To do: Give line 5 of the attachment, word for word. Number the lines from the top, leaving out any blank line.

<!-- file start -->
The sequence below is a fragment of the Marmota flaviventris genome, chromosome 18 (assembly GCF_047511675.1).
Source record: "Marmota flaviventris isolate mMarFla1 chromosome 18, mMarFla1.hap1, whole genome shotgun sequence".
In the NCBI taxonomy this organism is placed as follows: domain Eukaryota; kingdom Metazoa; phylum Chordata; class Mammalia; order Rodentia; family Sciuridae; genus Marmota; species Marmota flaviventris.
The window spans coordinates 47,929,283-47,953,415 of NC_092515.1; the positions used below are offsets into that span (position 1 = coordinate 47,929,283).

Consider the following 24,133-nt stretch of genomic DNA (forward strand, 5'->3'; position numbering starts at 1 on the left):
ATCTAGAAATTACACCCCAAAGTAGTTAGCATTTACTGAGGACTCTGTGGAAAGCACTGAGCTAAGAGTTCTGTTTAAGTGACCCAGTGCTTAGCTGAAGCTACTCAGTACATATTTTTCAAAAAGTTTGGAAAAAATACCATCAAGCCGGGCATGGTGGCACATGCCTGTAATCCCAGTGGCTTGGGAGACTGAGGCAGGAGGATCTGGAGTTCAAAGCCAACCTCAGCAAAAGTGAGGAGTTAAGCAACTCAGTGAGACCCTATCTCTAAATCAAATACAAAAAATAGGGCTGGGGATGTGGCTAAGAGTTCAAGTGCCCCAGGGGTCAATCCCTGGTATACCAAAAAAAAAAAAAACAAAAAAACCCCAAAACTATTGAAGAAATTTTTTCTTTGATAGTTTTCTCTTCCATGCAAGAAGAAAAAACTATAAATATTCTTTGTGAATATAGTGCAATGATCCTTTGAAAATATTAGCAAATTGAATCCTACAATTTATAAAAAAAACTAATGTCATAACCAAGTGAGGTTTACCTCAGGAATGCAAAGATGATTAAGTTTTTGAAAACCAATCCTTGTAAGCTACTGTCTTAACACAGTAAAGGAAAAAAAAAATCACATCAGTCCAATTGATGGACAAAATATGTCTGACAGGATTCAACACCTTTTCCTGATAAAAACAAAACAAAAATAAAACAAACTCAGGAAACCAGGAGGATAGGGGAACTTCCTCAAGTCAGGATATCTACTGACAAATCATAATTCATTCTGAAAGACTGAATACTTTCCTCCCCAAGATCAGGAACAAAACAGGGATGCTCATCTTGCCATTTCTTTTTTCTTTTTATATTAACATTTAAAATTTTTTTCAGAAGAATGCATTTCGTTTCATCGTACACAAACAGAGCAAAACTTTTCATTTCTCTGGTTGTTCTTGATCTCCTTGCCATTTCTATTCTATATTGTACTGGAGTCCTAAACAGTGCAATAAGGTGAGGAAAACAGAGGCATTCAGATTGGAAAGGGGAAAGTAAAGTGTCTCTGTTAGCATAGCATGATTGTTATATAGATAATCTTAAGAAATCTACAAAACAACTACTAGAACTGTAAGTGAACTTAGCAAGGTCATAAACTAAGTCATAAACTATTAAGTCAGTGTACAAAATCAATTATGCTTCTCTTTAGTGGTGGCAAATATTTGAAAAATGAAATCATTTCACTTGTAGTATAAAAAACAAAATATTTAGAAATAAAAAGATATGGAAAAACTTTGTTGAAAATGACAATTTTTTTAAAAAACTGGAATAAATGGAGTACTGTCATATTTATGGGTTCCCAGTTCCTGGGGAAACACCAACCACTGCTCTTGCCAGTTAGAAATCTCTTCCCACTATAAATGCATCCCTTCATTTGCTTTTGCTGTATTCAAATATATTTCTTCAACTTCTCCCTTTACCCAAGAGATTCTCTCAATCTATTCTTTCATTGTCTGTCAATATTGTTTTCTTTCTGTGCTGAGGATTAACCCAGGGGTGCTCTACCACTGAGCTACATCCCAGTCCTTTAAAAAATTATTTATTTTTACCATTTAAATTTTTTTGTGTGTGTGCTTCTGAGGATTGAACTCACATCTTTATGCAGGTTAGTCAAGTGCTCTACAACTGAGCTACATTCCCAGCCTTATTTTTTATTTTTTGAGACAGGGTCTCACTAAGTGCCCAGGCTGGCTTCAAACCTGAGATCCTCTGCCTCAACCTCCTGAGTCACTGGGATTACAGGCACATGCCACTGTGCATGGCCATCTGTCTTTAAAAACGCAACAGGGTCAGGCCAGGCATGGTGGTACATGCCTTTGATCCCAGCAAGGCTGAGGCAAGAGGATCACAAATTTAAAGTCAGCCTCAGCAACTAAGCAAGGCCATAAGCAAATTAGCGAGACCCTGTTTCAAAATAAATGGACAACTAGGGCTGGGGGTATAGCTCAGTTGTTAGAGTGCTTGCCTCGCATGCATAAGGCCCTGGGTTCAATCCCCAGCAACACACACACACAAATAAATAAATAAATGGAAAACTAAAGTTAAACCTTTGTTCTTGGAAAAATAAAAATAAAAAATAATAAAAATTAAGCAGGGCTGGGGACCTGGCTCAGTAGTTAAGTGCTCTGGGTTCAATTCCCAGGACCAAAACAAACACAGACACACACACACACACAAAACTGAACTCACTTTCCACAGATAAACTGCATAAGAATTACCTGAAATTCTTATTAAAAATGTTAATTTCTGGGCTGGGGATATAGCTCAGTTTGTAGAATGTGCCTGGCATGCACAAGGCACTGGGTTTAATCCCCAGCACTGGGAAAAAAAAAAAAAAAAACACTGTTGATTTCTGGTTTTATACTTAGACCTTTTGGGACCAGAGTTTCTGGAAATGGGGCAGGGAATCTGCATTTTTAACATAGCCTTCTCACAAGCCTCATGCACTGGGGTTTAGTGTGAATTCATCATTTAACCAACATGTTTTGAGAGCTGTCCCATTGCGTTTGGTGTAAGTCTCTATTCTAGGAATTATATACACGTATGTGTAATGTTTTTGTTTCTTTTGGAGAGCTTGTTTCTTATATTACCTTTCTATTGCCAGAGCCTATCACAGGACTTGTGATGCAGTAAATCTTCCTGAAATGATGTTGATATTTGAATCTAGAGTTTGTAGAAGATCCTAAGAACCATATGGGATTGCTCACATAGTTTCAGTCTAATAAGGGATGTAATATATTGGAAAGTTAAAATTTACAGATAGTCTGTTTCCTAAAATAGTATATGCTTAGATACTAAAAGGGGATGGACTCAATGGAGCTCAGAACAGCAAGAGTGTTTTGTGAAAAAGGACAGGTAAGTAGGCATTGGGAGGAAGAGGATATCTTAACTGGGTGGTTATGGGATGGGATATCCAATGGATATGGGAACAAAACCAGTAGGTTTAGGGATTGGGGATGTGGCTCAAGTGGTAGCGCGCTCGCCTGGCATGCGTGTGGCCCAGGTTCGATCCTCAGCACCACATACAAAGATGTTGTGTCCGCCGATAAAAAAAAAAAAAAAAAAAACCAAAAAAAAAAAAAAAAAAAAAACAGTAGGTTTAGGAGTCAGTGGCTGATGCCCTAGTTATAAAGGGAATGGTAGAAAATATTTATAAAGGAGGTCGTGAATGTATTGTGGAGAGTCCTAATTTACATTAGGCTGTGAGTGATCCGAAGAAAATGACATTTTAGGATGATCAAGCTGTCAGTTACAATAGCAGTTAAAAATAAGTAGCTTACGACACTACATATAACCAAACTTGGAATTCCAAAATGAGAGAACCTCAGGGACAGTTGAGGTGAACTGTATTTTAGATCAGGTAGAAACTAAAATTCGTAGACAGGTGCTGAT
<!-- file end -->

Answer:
Consider the following 24,133-nt stretch of genomic DNA (forward strand, 5'->3'; position numbering starts at 1 on the left):